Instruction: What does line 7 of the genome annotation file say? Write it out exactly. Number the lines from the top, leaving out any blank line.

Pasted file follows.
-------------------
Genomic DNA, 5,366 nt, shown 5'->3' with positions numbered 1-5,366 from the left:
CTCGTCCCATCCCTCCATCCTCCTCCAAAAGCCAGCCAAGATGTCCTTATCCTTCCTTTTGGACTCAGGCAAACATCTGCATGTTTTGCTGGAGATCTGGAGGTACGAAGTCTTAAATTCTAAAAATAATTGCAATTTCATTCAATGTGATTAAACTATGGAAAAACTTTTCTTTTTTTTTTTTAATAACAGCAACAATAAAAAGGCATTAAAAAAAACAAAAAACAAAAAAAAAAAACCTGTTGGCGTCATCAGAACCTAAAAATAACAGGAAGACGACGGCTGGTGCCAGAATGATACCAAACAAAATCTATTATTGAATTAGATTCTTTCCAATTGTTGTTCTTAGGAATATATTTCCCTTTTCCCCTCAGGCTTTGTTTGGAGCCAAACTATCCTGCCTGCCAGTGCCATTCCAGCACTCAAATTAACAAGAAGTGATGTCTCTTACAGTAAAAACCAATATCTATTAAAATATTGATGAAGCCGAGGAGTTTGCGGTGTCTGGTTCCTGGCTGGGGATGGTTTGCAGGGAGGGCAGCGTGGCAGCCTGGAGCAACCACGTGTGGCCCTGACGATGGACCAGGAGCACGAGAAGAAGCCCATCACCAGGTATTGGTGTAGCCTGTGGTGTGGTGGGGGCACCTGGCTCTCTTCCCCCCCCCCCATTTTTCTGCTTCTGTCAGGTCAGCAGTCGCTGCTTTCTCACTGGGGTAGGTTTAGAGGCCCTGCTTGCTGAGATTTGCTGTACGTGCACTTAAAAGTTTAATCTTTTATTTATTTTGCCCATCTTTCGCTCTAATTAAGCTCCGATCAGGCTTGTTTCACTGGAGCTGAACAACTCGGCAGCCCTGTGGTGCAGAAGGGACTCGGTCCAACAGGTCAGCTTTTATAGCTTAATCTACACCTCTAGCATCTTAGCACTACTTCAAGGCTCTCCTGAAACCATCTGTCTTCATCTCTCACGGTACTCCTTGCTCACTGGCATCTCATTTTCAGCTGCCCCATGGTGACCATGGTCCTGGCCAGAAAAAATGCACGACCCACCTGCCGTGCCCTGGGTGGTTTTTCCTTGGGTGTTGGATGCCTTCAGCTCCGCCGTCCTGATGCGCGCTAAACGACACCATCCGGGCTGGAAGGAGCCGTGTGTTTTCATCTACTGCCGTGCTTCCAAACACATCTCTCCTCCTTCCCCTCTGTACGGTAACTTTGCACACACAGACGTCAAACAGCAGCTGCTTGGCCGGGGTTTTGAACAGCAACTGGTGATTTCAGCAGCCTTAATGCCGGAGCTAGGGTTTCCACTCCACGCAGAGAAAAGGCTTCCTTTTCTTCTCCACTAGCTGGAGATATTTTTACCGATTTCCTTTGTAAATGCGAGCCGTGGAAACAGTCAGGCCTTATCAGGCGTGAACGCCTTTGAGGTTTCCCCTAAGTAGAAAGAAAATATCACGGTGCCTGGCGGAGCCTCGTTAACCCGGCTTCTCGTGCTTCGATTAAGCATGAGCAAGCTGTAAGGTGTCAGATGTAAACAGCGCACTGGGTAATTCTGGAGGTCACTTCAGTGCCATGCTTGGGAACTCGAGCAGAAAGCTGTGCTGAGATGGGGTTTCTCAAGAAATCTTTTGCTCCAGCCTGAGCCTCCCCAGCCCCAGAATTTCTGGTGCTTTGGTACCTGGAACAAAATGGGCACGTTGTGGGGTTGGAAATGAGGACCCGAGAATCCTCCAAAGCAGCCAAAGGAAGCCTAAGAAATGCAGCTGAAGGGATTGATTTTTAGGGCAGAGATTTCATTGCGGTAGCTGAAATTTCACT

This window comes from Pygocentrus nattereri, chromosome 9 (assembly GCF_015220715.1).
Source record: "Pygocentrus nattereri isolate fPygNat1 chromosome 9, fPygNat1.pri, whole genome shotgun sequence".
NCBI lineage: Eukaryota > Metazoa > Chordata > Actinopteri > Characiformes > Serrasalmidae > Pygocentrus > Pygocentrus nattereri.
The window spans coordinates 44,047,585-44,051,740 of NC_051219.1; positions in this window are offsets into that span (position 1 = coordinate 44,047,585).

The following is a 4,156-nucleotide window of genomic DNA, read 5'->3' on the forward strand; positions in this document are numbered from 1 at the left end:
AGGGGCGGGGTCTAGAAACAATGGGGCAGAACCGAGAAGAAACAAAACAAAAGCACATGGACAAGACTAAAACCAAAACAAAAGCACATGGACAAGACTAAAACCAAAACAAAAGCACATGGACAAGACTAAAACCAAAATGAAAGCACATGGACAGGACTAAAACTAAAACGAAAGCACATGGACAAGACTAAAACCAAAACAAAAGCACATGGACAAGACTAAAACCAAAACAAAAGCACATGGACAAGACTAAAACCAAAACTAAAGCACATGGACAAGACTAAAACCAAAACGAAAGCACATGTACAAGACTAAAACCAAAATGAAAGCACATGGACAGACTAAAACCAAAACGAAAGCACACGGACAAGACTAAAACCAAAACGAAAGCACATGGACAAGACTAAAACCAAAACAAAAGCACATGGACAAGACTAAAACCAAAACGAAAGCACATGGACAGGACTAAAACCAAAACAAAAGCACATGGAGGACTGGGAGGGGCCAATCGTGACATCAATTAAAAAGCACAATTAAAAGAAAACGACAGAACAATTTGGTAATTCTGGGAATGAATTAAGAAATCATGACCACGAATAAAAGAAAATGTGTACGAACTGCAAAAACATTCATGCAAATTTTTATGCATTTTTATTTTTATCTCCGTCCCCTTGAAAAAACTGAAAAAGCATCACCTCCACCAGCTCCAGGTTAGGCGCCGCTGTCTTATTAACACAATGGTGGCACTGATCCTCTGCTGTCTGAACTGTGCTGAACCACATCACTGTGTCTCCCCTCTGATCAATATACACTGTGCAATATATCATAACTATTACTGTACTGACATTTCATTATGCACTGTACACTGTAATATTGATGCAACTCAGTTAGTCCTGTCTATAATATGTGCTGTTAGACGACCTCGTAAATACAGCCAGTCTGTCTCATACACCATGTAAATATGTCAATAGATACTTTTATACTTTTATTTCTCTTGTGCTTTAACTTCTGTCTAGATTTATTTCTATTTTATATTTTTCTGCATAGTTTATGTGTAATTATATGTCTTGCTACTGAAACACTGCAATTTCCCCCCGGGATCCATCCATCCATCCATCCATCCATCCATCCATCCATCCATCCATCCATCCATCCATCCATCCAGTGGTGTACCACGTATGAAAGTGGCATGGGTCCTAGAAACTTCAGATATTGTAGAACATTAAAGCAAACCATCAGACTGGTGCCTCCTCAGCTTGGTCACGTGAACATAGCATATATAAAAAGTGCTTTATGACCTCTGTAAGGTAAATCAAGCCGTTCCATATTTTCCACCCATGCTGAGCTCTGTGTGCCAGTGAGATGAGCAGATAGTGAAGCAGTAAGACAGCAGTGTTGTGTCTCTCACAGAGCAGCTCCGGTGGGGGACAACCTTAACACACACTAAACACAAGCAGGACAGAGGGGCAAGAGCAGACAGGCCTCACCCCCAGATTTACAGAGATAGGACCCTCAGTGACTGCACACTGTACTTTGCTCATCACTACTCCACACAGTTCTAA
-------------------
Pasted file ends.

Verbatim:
The following is a 4,156-nucleotide window of genomic DNA, read 5'->3' on the forward strand; positions in this document are numbered from 1 at the left end: